I’m not sure about that last line (neither, as it goes, is Runcimann). But the article as a whole is very stimulating, and I’ve been wondering about joining up its dots. New e-democracy utpopianism is fuelled by new technologies that make it much simpler to canvas everybody’s opinion quickly and efficiently. One of the shaping ideological forces of the second half of the twentieth century is that democracy is not just ethically better than dictatorship, it is practically superior—viz. the number of wars fought between the two regimes and always won by the former. This is fair enough; and personally I’m very glad that the democratic allies won WWII rather than the fascists. But although armies from democratic nations (USA, UK) fought armies from authoritarian nations (Germany, Italy, Japan) and won, nobody suggested that the armies themselves should be run on democratic lines. There has never been in the history of humankind a properly democratic army.

But why not? The obvious objection—that it would be impracticable to orchestrate the trappings of democracy, the hustings and votes, in the heat of battle—is rendered null by new technologies. The conceptual objection (that soldiers would tend to vote to run like cowards rather than engage the enemy) seems to me equally unfounded: the history of democracy suggests the reverse. Indeed, morale (military code for: making sure that feudal soldiers don't feel too much like slaves led by people who don't especially care if they live or die) would be much less of a problem; logistics would be easier -- new model soldiers would not specialise; specialisation is the bane of feudalism ... all would have net-access to enormous bodies of expertise, practical, medical, tactical, and all would wield it. They'd revolutionise warfare.

I'll write a book about it to show what I mean.
And so I did.

A properly headless democracy

One of my aims in NMA was to behead democracy; or to put it a little more exactly, to imagine a democracy that could not be beheaded because it never had a head in the first place. In Alice in Wonderland, the Cheshire cat manifests over the Queen of Hearts’ garden as a head. When the Queen insists the cat be beheaded, there is disagreement among her servants. The headsman takes this view, saying that without a body to behead from, a head cannot be beheaded. The Queen takes the contrary view, arguing that anything with a head can be beheaded. The Queen, I think, is right.This is a very important and rather profound point, actually. The Cheshire cat, as he manifests in Alice, can be beheaded. But if he had the foresight to manifest as a body only, he could not. To put this another way: the invincibly ignorance archetype of the headless man sidesteps this dilemma. He cannot be beheaded, because he is always-already-beheaded. He is ahead of you.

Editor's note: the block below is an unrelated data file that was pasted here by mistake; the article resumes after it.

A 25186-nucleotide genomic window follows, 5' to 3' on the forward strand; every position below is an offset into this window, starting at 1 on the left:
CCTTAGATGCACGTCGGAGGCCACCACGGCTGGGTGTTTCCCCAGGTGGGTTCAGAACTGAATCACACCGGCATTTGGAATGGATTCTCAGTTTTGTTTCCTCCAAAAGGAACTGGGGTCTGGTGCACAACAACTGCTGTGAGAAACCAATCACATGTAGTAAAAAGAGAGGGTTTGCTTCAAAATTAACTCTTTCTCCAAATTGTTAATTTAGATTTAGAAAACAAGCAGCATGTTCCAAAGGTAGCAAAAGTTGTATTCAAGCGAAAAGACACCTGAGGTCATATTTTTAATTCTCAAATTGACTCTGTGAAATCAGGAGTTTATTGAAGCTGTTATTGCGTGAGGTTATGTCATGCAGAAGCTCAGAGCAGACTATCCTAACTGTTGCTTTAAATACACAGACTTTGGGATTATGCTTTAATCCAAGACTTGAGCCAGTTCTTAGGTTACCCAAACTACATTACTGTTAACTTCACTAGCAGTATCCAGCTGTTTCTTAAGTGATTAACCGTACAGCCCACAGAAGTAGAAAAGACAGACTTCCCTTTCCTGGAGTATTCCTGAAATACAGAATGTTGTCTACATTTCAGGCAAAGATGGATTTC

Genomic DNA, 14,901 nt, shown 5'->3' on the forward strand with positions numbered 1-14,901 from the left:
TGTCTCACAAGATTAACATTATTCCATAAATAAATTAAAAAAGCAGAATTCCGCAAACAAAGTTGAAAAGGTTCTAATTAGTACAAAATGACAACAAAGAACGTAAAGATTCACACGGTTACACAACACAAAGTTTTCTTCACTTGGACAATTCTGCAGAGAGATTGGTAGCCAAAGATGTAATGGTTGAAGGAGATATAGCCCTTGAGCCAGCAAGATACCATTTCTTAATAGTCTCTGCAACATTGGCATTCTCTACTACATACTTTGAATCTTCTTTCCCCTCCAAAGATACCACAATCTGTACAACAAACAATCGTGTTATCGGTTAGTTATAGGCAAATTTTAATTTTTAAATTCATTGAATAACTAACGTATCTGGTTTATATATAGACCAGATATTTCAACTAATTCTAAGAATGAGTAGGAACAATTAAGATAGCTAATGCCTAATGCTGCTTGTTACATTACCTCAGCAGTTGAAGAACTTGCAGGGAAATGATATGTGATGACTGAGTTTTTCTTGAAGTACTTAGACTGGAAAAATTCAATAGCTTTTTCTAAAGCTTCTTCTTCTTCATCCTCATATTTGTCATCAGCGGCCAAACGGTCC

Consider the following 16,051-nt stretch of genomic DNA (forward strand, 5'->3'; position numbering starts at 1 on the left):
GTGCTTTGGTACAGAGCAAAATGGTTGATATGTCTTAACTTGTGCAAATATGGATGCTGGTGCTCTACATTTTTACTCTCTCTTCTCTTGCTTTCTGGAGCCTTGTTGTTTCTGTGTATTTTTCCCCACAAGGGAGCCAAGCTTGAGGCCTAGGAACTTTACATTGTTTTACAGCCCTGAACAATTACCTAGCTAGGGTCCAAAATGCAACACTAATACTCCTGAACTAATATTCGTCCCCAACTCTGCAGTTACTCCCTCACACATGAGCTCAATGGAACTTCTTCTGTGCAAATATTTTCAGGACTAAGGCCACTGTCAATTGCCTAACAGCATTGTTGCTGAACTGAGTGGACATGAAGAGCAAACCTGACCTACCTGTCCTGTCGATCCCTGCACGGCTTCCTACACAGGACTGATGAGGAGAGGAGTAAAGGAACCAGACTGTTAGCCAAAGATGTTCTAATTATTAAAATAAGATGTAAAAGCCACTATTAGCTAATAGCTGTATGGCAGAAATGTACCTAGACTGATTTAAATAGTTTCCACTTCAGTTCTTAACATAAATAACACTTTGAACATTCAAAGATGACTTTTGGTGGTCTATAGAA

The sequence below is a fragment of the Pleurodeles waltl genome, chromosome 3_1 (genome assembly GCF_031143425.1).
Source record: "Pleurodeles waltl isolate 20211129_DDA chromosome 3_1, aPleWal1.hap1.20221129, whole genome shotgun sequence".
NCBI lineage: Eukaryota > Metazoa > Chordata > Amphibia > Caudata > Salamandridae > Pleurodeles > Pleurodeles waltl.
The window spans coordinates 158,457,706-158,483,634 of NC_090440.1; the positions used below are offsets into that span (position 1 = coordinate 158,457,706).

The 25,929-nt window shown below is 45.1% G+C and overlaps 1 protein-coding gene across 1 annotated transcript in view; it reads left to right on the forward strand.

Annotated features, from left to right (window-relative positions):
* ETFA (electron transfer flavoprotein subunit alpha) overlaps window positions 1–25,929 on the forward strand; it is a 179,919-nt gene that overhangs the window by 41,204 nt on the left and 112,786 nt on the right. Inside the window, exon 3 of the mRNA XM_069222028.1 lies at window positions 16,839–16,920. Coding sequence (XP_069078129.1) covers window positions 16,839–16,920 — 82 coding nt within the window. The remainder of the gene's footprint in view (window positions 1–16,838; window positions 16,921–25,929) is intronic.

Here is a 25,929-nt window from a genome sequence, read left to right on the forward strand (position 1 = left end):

Ho ho.

The effacement of democracy; the notion of an acephalic democracy

What do we mean when we talk of the giant’s head? The most obvious way of elaborating on that would be to itemise the dictator, the popularly-elected figurehead (figure + head). In some cases, this figured headishness is so prominent, and the individual ‘faces’ the democractic process that got him to that position so emphatically, he can simply dispense with democracy itself. The logic here is that the figure of the head organically ‘completes’ the demos’s body, obviating the need for further democratic process. So Napoleon III, or Hitler, or Mubarak wins power by plebiscite and then effaces the process of the vote as superfluous, declaring himself dictator for life. The democracy now has a head, and the head become a Mekon-head, a brain-in-a-vat, such that all the cells of the body exist only to provide cephalic service.